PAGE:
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Even in the best year for young players maybe ever, not every hyped minor-leaguer who comes down the prospect pipeline is worthy of a spot on your Fantasy roster. For every star prospect who has come up and sparkled, there has been a Joey Gallo, who has had trouble finding his footing, or even an Arismendy Alcantara, who has fallen flat on his face.

Byron Buxton joined with Miguel Sano to give the Twins arguably the best prospect duo in baseball, but Buxton largely failed to make an impact in his first run through the majors. He made an undeniable impression with his speed, but he struck out 15 times in 39 plate appearances before a thumb injury sent him to the DL -- and eventually back to the minors. With that in his recent history, Fantasy owners would be forgiven for having taken him off their radars heading down the stretch. That might be a mistake.

The Twins have been right in the thick of the playoff hunt all season long, but a recent slide has left them with a .500 record. Though they are just 3.0 games back of the second wild card spot, it wouldn't be a surprise if they started to turn at least one eye toward the future, where Buxton promises to feature prominently. Whether they wait until rosters expand Sept. 1 or call him up sooner, Buxton figures to be back in the majors, and he could help Fantasy owners whenever he does.

We can mostly throw out those 39 plate appearances when judging him, I think. If the history of guys like Maikel Franco, Rougned Odor and J.T. Realmuto -- more on him in a minute -- tells us anything, it's that small-sample size struggles don't doom young players at all. Buxton is still the guy we were all so excited to see upon his initial call-up, and he has hit safely in each game since going back to the minors, with 13 hits in eight games, so the talent is clearly still there.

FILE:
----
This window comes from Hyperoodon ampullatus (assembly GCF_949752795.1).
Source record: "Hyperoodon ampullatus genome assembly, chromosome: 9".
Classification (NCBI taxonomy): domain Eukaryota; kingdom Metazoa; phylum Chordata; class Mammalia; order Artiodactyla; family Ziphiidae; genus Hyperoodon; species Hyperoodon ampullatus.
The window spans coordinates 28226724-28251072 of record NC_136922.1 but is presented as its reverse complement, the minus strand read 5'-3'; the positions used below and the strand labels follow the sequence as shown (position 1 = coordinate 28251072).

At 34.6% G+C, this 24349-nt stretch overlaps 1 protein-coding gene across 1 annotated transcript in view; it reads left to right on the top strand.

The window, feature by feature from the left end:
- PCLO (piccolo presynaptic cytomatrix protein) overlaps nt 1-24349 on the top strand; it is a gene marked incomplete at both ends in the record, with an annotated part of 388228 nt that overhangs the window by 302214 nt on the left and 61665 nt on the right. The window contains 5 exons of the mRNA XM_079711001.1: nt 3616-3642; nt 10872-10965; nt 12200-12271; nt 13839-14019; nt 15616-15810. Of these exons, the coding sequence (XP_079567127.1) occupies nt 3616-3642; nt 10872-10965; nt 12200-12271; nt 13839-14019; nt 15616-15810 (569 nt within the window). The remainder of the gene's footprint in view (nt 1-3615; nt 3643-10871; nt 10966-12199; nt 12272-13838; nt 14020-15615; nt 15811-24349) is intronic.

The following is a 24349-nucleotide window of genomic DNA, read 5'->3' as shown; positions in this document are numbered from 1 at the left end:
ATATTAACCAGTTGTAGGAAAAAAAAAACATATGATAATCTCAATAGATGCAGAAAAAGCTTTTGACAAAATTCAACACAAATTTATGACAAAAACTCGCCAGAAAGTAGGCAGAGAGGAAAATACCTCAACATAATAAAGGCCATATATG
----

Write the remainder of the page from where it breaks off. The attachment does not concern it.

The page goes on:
Whenever Buxton gets the call to come back to the Twins, he should again be someone you look for in Fantasy. And, if you've got a roster spot to spare, getting ahead of the competition by adding Buxton could make the difference for you in the Fantasy playoffs.

Carlos Rodon, White Sox (62 percent owned)

Talk about a rookie who has struggled to live up to expectations. Rodon shows tantalizing glimpses of his potential from time to time, most notably in his recent 11-strikeout domination of the Angels earlier in the week. Rodon has yet to put it all together for even more than a few starts in a row, but he has just six walks in his last four starts, a very solid sign for a player who has struggled with control. In fact, though the results haven't been totally impressive since the All-Star break, his 33-strikeout-to-10-walk ratio is a very good sign for his future success. With a slider that could one day stand alone as the best pitch in baseball, the upside here is obvious. You can't rely on him on a regular basis, but with two starts on the way in Week 20 (Aug. 17-23) -- in the two of the best pitcher's parks in the AL -- now might be the time to roll the dice.

J.T. Realmuto, Marlins (26 percent owned)

Realmuto's overall season line doesn't look too hot. He's hit for solid power (.156 ISO), but his .255 average and .285 on-base percentage are hardly anything to write home about. It makes sense that more than three-fourths of CBSSports.com leagues have yet to find an owner willing to give him a roster spot when you look at it that way. Like Buxton, he Realmuto got off to a very rough start to his season, hitting .213/.243/.346, with only two homers in 35 starts in April and May. Since? The 24-year-old has found his footing, hitting .287 with five homers and 25 RBI in his past 46 starts, and actually ranks eighth among catchers in Roto scoring since June 1. That's a bit of an arbitrary endpoint, but with young players, it maybe isn't so arbitrary; sometimes the light just clicks on. With solid power, run production and even some speed, Realmuto is worth owning at least in all two-catcher leagues.

Greg Bird, Yankees (7 percent owned)

Yet another rookie, only this one hasn't failed in the majors -- yet. Bird isn't nearly the prospect Buxton or Rodon are, but the Yankees did essentially make him untouchable in trade talks at the deadline, so they clearly see a lot to like in him. And Fantasy owners should too, as the 22-year-old has a .301/.353/.500 triple-slash line at Triple-A Scranton/Wilkes-Barre this season. He could one day be a solid Fantasy option at first base, with 'Healthy Nick Johnson' upside, but he isn't likely to see a long stay with the team this time around. Barring an injury to Mark Teixeira or Alex Rodriguez, Bird doesn't seem likely to see a ton of playing time. However, if you're in an AL-only or keeper league, it might be worth putting him on your radar now -- Rodriguez and Teixeira don't have the best track records with injuries.